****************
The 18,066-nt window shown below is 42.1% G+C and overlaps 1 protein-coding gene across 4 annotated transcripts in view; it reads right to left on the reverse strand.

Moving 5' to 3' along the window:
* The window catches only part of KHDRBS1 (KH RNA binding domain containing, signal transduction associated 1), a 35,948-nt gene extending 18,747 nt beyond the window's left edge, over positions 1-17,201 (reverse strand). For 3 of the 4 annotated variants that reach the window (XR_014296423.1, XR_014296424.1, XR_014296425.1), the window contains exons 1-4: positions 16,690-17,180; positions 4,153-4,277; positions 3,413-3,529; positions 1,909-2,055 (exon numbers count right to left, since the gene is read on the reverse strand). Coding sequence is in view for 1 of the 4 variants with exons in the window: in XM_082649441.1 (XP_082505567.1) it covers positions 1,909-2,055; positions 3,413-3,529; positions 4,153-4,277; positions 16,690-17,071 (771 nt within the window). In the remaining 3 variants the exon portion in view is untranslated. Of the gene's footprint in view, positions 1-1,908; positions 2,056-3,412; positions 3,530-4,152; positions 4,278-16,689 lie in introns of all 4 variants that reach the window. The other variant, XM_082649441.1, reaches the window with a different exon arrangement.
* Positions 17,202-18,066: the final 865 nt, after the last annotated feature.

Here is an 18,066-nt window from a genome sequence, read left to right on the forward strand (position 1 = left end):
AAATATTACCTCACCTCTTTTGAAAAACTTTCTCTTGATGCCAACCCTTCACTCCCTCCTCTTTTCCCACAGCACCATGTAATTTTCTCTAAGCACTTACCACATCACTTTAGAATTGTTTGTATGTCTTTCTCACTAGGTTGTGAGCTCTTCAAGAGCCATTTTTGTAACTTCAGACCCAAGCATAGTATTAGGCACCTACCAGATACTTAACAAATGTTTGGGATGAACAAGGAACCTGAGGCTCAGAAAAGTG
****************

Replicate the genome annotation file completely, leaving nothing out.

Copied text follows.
The 18,066-nt window shown below is 42.1% G+C and overlaps 1 protein-coding gene across 4 annotated transcripts in view; it reads right to left on the reverse strand.

Moving 5' to 3' along the window:
* The window catches only part of KHDRBS1 (KH RNA binding domain containing, signal transduction associated 1), a 35,948-nt gene extending 18,747 nt beyond the window's left edge, over positions 1-17,201 (reverse strand). For 3 of the 4 annotated variants that reach the window (XR_014296423.1, XR_014296424.1, XR_014296425.1), the window contains exons 1-4: positions 16,690-17,180; positions 4,153-4,277; positions 3,413-3,529; positions 1,909-2,055 (exon numbers count right to left, since the gene is read on the reverse strand). Coding sequence is in view for 1 of the 4 variants with exons in the window: in XM_082649441.1 (XP_082505567.1) it covers positions 1,909-2,055; positions 3,413-3,529; positions 4,153-4,277; positions 16,690-17,071 (771 nt within the window). In the remaining 3 variants the exon portion in view is untranslated. Of the gene's footprint in view, positions 1-1,908; positions 2,056-3,412; positions 3,530-4,152; positions 4,278-16,689 lie in introns of all 4 variants that reach the window. The other variant, XM_082649441.1, reaches the window with a different exon arrangement.
* Positions 17,202-18,066: the final 865 nt, after the last annotated feature.

Here is an 18,066-nt window from a genome sequence, read left to right on the forward strand (position 1 = left end):
AAATATTACCTCACCTCTTTTGAAAAACTTTCTCTTGATGCCAACCCTTCACTCCCTCCTCTTTTCCCACAGCACCATGTAATTTTCTCTAAGCACTTACCACATCACTTTAGAATTGTTTGTATGTCTTTCTCACTAGGTTGTGAGCTCTTCAAGAGCCATTTTTGTAACTTCAGACCCAAGCATAGTATTAGGCACCTACCAGATACTTAACAAATGTTTGGGATGAACAAGGAACCTGAGGCTCAGAAAAGTG